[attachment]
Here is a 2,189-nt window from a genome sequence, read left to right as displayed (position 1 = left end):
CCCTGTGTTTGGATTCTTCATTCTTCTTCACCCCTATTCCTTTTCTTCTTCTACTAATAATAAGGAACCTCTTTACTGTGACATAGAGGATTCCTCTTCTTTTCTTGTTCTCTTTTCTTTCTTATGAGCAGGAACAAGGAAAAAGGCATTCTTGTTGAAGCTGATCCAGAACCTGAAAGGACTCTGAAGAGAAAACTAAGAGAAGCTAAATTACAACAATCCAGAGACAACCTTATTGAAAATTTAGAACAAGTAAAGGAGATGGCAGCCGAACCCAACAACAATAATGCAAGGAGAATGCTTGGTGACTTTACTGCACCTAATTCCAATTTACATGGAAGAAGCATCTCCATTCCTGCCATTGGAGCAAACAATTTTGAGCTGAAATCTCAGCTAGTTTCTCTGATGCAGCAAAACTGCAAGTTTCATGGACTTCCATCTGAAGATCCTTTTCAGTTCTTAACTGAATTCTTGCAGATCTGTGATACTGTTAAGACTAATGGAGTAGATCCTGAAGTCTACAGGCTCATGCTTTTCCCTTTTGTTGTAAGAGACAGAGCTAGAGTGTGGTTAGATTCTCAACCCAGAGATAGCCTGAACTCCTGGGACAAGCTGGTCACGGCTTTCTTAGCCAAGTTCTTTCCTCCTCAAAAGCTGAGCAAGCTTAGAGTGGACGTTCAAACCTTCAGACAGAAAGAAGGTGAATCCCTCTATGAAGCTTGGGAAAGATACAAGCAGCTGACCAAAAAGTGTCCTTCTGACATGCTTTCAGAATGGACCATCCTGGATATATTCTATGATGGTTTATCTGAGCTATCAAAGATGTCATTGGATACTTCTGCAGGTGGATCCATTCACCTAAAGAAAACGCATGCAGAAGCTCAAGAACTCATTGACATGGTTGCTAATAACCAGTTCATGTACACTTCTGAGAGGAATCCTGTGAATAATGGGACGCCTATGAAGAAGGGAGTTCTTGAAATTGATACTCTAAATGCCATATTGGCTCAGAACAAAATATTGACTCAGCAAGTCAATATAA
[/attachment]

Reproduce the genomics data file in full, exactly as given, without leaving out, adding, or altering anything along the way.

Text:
Here is a 2,189-nt window from a genome sequence, read left to right as displayed (position 1 = left end):
CCCTGTGTTTGGATTCTTCATTCTTCTTCACCCCTATTCCTTTTCTTCTTCTACTAATAATAAGGAACCTCTTTACTGTGACATAGAGGATTCCTCTTCTTTTCTTGTTCTCTTTTCTTTCTTATGAGCAGGAACAAGGAAAAAGGCATTCTTGTTGAAGCTGATCCAGAACCTGAAAGGACTCTGAAGAGAAAACTAAGAGAAGCTAAATTACAACAATCCAGAGACAACCTTATTGAAAATTTAGAACAAGTAAAGGAGATGGCAGCCGAACCCAACAACAATAATGCAAGGAGAATGCTTGGTGACTTTACTGCACCTAATTCCAATTTACATGGAAGAAGCATCTCCATTCCTGCCATTGGAGCAAACAATTTTGAGCTGAAATCTCAGCTAGTTTCTCTGATGCAGCAAAACTGCAAGTTTCATGGACTTCCATCTGAAGATCCTTTTCAGTTCTTAACTGAATTCTTGCAGATCTGTGATACTGTTAAGACTAATGGAGTAGATCCTGAAGTCTACAGGCTCATGCTTTTCCCTTTTGTTGTAAGAGACAGAGCTAGAGTGTGGTTAGATTCTCAACCCAGAGATAGCCTGAACTCCTGGGACAAGCTGGTCACGGCTTTCTTAGCCAAGTTCTTTCCTCCTCAAAAGCTGAGCAAGCTTAGAGTGGACGTTCAAACCTTCAGACAGAAAGAAGGTGAATCCCTCTATGAAGCTTGGGAAAGATACAAGCAGCTGACCAAAAAGTGTCCTTCTGACATGCTTTCAGAATGGACCATCCTGGATATATTCTATGATGGTTTATCTGAGCTATCAAAGATGTCATTGGATACTTCTGCAGGTGGATCCATTCACCTAAAGAAAACGCATGCAGAAGCTCAAGAACTCATTGACATGGTTGCTAATAACCAGTTCATGTACACTTCTGAGAGGAATCCTGTGAATAATGGGACGCCTATGAAGAAGGGAGTTCTTGAAATTGATACTCTAAATGCCATATTGGCTCAGAACAAAATATTGACTCAGCAAGTCAATATAA